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LIVY

The Rape of Lucretia

Source: Livy 1.57–59. Translated from the original in Jean Bayet, ed., Tite-Live: Histoire Romaine, Tome I, livre I. Paris: Societé d’Édition “les belles-lettres,” 1954, pp. 92-95.

In this excerpt, Livy repeats a legend that was extremely important to Romans during the Republic. The sons of the King of Rome, L. Tarquinius Superbus, are at Ardea, a city which the army is attempting to conquer, when they hear of the virtue of the Roman matron Lucretia. The virtues this story puts forth for Roman society through the example of Lucretia helps explain why this story would have mattered to later Romans.

One day when the young men were drinking at the house of Sex. Tarquinius, after a supper where they had dined with the son of Egerius, Tarquinius Conlatinus, they fell to talking about their wives, and each man fell to praising his wife to excess. Finally Tarquinius Conlatinus declared that there was no need to argue; they might all be sure that no one was more worthy than his Lucretia. “Young and vigorous as we are, why don’t we go get out horses and go and see for ourselves what our wives are doing? And we will base our judgment on whatever we see them doing when their husbands arrive unannounced.” Encouraged by the wine, “Yes, let’s go!” they all cried, and they went on horseback to the city. Darkness was beginning to fall when they arrived and they went to the house of Conlatinus. There, they found Lucretia behaving quite differently from the daughters-in-law of the King, whom they had found with their friends before a grand feast, preparing to have a night of fun. Lucretia, even though it was night, was still working on her spinning, with her servants, in the middle of her house. They were all impressed by Lucretia’s chaste honor. When her husband and the Tarquins arrived, she received them, and her husband, the winner, was obliged to invite the king’s sons in. It was then that Sex. Tarquinius was seized by the desire to violate Lucretia’s chastity, seduced both by her beauty and by her exemplary virtue. Finally, after a night of youthful games, they returned to the camp.

Several days passed. Sex. Tarquinius returned to the house of Conlatinus, with one of his companions. He was well received and given the hospitality of the house, and maddened with love, he waited until he was sure everyone else was asleep. Then he took up his sword and went to Lucretia’s bedroom, and placing his sword against her left breast, he said, “Quiet, Lucretia; I am Sextus Tarquinius, and I have a sword in my hand. If you speak, you will die.” Awakening from sleep, the poor woman realized that she was without help and very close to death. Sex. Tarquinius declared his love for her, begging and threatening her alternately, and attacked her soul in every way. Finally, before her steadfastness, which was not affected by the fear of death even after his intimidation, he added another menace. “When I have killed you, I will put next to you the body of a nude servant, and everyone will say that you were killed during a dishonorable act of adultery.” With this menace, Sex. Tarquinius triumphed over her virtue, and when he had raped her he left, having taken away her honor.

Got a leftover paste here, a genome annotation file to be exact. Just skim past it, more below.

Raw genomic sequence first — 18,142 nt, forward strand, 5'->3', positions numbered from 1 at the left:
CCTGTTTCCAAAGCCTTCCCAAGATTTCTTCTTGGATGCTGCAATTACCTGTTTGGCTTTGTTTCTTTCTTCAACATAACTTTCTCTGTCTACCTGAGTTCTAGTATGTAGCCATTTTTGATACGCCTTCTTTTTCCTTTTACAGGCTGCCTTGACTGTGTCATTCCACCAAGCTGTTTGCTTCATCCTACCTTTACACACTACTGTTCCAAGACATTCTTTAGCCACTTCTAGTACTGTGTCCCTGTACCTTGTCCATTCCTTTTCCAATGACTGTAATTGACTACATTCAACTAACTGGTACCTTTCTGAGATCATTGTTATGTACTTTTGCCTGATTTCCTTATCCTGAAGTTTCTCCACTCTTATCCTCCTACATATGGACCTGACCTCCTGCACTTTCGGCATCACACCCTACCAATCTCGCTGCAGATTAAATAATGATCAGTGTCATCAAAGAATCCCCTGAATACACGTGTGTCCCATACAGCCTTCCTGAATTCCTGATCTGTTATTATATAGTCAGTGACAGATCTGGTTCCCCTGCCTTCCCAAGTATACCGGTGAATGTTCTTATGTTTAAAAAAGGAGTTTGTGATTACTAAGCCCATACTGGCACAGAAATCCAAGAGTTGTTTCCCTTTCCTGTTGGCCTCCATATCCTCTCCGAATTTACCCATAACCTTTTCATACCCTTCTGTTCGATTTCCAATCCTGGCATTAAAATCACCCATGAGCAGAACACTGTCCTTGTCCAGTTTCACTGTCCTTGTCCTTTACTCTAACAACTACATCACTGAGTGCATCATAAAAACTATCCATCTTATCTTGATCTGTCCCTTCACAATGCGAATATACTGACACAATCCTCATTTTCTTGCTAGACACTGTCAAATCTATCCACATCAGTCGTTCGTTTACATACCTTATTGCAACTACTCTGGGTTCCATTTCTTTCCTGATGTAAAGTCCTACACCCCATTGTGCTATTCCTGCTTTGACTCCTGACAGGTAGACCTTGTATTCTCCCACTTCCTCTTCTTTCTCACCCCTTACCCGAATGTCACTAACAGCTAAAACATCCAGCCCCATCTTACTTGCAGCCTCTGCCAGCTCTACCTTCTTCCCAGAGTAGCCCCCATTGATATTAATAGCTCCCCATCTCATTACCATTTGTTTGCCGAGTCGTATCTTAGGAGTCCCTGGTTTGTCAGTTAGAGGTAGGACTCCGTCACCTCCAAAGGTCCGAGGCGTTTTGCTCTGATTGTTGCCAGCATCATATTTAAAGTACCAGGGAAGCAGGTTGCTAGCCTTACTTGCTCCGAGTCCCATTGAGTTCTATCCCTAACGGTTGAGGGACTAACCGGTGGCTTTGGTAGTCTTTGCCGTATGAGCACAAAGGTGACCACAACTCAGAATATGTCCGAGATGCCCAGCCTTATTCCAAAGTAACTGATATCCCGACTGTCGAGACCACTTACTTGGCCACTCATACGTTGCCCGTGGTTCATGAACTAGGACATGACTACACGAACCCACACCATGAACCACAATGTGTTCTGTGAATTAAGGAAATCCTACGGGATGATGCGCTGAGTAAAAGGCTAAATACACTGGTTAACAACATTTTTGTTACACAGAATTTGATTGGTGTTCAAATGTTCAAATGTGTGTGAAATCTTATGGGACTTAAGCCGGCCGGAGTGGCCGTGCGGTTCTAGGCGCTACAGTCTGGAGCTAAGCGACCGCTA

Lucretia, overcome with sorrow and shame, sent messengers both to her husband at Ardea and her father at Rome, asking them each to come “at once, with a good friend, because a very terrible thing had happened.” S. Lucretius, her father, came with P. Valerius, the son of Volesus, and Conlatinus came with L. Junius Brutus; they had just returned to Rome when they met Lucretia’s messenger. They found Lucretia in her chamber, overpowered by grief. When she saw them she began to cry. “How are you?” her husband asked. “Very bad,” she replied, “how can anything go well for a woman who has lost her honor? There are the marks of another man in your bed, Conlatinus. My body is greatly soiled, though my heart is still pure, as my death will prove. But give me your right hand in faith that you will not allow the guilty to escape. It was Sex. Tarquinius who returned our hospitality with enmity last night. With his sword in his hand, he came to take his pleasure for my unhappiness, but it will also be his sorrow if you are real men.”

They promised her that they would pursue him, and they tried to appease her sorrow, saying that it was the soul that did wrong, and not the body, and because she had had no bad intention, she did no wrong. “It is your responsibility to see that he gets what he deserves,” she said, “I will absolve myself of blame, and I will not free myself from punishment. No woman shall use Lucretia as her example in dishonor.” Then she took up a knife which she had hidden beneath her robe, and plunged it into her heart, collapsing from her wound; she died there amid the cries of her husband and father.

Brutus, leaving them in their grief, took the knife from Lucretia’s wound, and holding it all covered with blood up in the aid, cried, “By this blood, which was so pure before the crime of the prince, I swear before you, O gods, to chase the King L. Tarquinius Superbus, with his criminal wife and all their offspring, by fire, iron, and all the methods I have at my disposal, and never to tolerate Kings in Rome evermore, whether of that family of any other.”